Boundaries are a fairly simple thing really. They mark out where our property begins and someone else’s property ends.
We have personal space boundaries that are allowably encroached by loved ones and strongly enforced with those we don’t know.
We should also be setting strong boundaries with clients. Not only in when they can communicate with us (no evening weekend calls for things that aren’t emergencies) but how they can communicate with us.
The fact that your clients treat you like crap is your fault. It may be that you didn’t vet them properly (which is a topic for a different post) or maybe your simply not setting your boundaries properly.
We all know that clients can over react to things that happen to their site. They get some email from their host that really isn’t a big deal, but they don’t understand half the words in it and get scared.
Then they email you concerened and you calm them down.
This is all an expected part of the job.
I had one client who did all of that, but the email was just a bit different.
It included copious amounts of swearing and had some things directed at me.
Now if we’re working together and you hit your thumb with a hammer profanity is something that I’d sort of expect to hear. I’m likely to even use some if it happens to me.
I don’t expect or tolerate it from clients though.
So my reply went something like:
Hey $client, I got your email but I don’t tolerate swearing like that in any communications to me. I’m not dealing with anything in the email (actually I only read the first 2 sentences) until you can resend it without all the swearing.
In the future I’m going to delete and not reply to any email that contains swearing like that. I simply don’t tolerate swearing in my business communications and won’t work with anyone that sends them.
No longer did I get profanity laced emails (really I had only got one) and we continued to communicate properly for another year as we worked on projects together.
I once had a client that had a bit of a temper problem. When things didn’t go quite their way they started yelling.
I found this out when they wanted to use a cheap shared host for their online store. This cheap host simply wasn’t PCI (security stuff) compliant and we couldn’t use it.
That meant we had to jump up to $20/month in hosting which really isn’t very expensive at all.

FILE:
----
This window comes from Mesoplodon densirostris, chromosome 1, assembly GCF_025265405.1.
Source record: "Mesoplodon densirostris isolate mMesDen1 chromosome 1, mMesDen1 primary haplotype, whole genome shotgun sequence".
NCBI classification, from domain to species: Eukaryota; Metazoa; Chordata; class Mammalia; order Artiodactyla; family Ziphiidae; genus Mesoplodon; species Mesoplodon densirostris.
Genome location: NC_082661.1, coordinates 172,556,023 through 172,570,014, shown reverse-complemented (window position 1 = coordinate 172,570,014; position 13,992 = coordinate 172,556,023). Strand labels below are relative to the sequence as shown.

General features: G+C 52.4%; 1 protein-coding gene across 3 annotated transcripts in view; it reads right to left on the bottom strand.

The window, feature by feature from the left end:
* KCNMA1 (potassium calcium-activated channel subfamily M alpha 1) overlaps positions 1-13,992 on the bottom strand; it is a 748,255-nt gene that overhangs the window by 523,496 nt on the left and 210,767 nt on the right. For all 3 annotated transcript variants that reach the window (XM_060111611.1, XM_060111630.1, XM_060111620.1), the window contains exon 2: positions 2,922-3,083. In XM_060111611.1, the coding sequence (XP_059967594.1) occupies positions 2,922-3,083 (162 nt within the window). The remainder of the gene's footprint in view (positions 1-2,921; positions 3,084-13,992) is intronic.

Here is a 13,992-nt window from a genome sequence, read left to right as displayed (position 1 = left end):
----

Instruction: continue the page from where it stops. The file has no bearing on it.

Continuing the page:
Well the client started yelling at me about nickle and diming him and that I should just make his server work. He wasn’t going to sign my form saying that he understood he wasn’t security compliant and it’s not my fault.
So I hung up.
The client called me back saying we must have been cut off and then started yelling.
So I hung up again.
When he called back I finally got a word in which went something like:
Hey, I don’t care if you yell at your employees, but if you yell at me again you can find someone else to work with. I don’t stand for that type of treatment and you’re an adult who should know better. The only one that gets to yell at me and I continue to interact with is my kid.
I set my boundary firmly. My client decided that they did know how to have a reasonable discussion and funny enough they even wanted to work with me again, though I seem to always be busy.
You’re treated like crap because…
If your clients treat you like crap it’s your fault in not setting boundaries. Sure maybe you had a tough home life and when you said NO to anything your parents acted like children.
Maybe they withdrew their love from you with snide remarks.
So get some help to deal with it (Cory miller is so awesome and honest about his counselling endeavours). My wife and I go see a counselor when we struggle with things together.
Maybe getting to talking to a professional is a step that is way too big, so start with reading a great book I just finished called Boundaries which is all about setting boundaries in your relationships.
Start setting your boundaries with people that you love and love you, and know that you’re working on boundaries.
Then put a stop to your clients behavior. Take responsibility for continuing to let it happen.
Yes, you’re going to loose some clients. You’re going to choose not to work with some clients that won’t respect proper boundaries.
Guess what, you’ll like your job again and love the clients you have.
Because they respect your boundaries.
4 responses to “Clients treat you poorly because of your boundaries”
I’m really happy to hear you say this. Sometimes I feel like I’m the only coder who doesn’t enjoy dropping frequent f-bombs :).
Speaking of f-bombs, let me add my experience to yours:
If a client uses strong profanity in the first conversation you have with them, chances are they won’t actually care about you and won’t value your opinion. A considerate person holds off on heavy-duty words until they know the other person better. Why risk offending someone you just met, unless you *know* they use the same language?
My mom always said (and I agree) that most swearing just means you took the easy way out of being descriptive with your words.
You make some great points Curtis, I have had these sorts of run ins before. I think another issue is sometimes when you freelance for agencies they think of you as an employee instead of a business. I have had to remind numerous clients over the years that I am not an employee(might be a topic for a future post for you).
I would also add to this don’t be afraid to fire a client if they keep on crossing over those boundaries.
I work with very few agencies because of that exact mentality, I’m not their employee.
I always figure that the first time is okay. Once you see the boundary and cross it, you’re a fired client. I simply don’t have time (rather I have better things to do) than babysit a ‘child’ client.